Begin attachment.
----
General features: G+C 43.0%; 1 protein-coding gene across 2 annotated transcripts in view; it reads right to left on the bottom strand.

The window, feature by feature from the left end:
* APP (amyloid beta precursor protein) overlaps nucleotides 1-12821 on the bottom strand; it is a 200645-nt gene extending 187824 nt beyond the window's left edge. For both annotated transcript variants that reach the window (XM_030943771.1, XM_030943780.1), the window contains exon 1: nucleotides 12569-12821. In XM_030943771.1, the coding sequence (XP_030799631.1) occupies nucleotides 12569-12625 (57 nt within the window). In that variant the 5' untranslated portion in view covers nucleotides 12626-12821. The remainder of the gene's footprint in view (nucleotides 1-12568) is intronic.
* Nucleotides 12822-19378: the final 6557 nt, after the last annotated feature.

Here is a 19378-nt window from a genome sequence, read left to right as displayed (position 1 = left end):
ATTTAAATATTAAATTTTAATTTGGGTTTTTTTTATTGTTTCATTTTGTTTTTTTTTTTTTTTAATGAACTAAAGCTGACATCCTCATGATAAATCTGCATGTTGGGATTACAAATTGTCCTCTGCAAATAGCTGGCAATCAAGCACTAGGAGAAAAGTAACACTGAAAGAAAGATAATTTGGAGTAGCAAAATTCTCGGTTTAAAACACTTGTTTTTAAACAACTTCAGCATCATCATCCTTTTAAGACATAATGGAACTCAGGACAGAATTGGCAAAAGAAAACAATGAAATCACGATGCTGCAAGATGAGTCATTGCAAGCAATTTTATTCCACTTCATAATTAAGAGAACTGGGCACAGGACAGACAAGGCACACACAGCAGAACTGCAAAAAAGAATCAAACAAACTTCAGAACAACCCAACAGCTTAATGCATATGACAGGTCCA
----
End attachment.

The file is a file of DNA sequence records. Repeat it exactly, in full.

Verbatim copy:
General features: G+C 43.0%; 1 protein-coding gene across 2 annotated transcripts in view; it reads right to left on the bottom strand.

The window, feature by feature from the left end:
* APP (amyloid beta precursor protein) overlaps nucleotides 1-12821 on the bottom strand; it is a 200645-nt gene extending 187824 nt beyond the window's left edge. For both annotated transcript variants that reach the window (XM_030943771.1, XM_030943780.1), the window contains exon 1: nucleotides 12569-12821. In XM_030943771.1, the coding sequence (XP_030799631.1) occupies nucleotides 12569-12625 (57 nt within the window). In that variant the 5' untranslated portion in view covers nucleotides 12626-12821. The remainder of the gene's footprint in view (nucleotides 1-12568) is intronic.
* Nucleotides 12822-19378: the final 6557 nt, after the last annotated feature.

Here is a 19378-nt window from a genome sequence, read left to right as displayed (position 1 = left end):
ATTTAAATATTAAATTTTAATTTGGGTTTTTTTTATTGTTTCATTTTGTTTTTTTTTTTTTTTAATGAACTAAAGCTGACATCCTCATGATAAATCTGCATGTTGGGATTACAAATTGTCCTCTGCAAATAGCTGGCAATCAAGCACTAGGAGAAAAGTAACACTGAAAGAAAGATAATTTGGAGTAGCAAAATTCTCGGTTTAAAACACTTGTTTTTAAACAACTTCAGCATCATCATCCTTTTAAGACATAATGGAACTCAGGACAGAATTGGCAAAAGAAAACAATGAAATCACGATGCTGCAAGATGAGTCATTGCAAGCAATTTTATTCCACTTCATAATTAAGAGAACTGGGCACAGGACAGACAAGGCACACACAGCAGAACTGCAAAAAAGAATCAAACAAACTTCAGAACAACCCAACAGCTTAATGCATATGACAGGTCCA